Date of Award

Summer 8-1-2018

Degree Type

Dissertation

Degree Name

Doctor of Philosophy (PhD)

Department

Moving Image Studies

First Advisor

Angelo Restivo

Second Advisor

Alessandra Raengo

Third Advisor

Calvin H. Thomas

Fourth Advisor

Akira Mizuta Lippit

Abstract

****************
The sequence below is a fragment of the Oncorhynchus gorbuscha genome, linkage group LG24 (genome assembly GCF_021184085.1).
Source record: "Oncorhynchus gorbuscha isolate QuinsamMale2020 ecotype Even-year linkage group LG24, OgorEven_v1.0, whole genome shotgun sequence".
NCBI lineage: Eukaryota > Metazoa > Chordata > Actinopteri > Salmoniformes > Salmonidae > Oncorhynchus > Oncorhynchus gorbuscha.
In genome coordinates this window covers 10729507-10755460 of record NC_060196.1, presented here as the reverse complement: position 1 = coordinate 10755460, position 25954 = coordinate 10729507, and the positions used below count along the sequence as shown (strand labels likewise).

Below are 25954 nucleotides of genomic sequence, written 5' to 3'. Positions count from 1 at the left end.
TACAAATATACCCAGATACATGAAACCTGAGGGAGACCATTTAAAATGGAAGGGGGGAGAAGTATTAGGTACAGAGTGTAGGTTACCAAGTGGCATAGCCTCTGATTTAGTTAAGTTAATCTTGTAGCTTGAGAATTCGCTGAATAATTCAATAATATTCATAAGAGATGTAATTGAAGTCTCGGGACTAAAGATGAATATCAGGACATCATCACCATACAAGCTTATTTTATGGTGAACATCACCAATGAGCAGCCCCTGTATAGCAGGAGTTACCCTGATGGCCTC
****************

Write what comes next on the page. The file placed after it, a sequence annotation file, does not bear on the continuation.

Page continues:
Synchronization has been the key to audiovisual harmony since the advent of sound in cinema. Contemporary global cinemas have been challenging this harmony by playing with the thresholds between audibility and inaudibility in novel ways. Existing film sound literature remains insufficient to explain certain moments in which radically disrupted synchronization demands new modes of listening in films such as Lady Vengeance (Park, 2011), The Revenant (Iñárritu, 2015), Once Upon a Time in Anatolia (Ceylan, 2011), Nénette et Boni (Denis, 1996), and Moonlight (Jenkins, 2016). To correct such a problem, this dissertation entitled Sounding Anew: Anasonicity in Contemporary Global Cinemas theorizes anasonicity as that which is sonic in nature but inaudible (related conceptually to the notion of “avisuality” developed by Akira Lippit in Atomic Light). This concept allows me to generate a new film sound terminology to address the emerging sound techniques that transform conditions of audibility (or inaudibility) in the current second century of cinema. Through close analyses in my case study chapters, I reveal how contemporary global films constantly unsettle synchronization as they traverse the thresholds between the audible and the inaudible. Quietness, as opposed to silence, plays a significant role in these moments when synchronization is off. These films render sounds of the past, the present, and the future indiscernible; more than anything, they demand us to resonate with their philosophical contemplations through the innovative image and sound relations they create. Sounding Anew responds to the sonic experiments in these films that clearly disrupt synchronization and hence a linear understanding of time through a “listening through” modeled on the rigorous “reading through” in Derrida. In addressing the new sound techniques, this dissertation also performs deconstructive gestures playing with the notions of origin, presence, echo, voice, and flashback among others.

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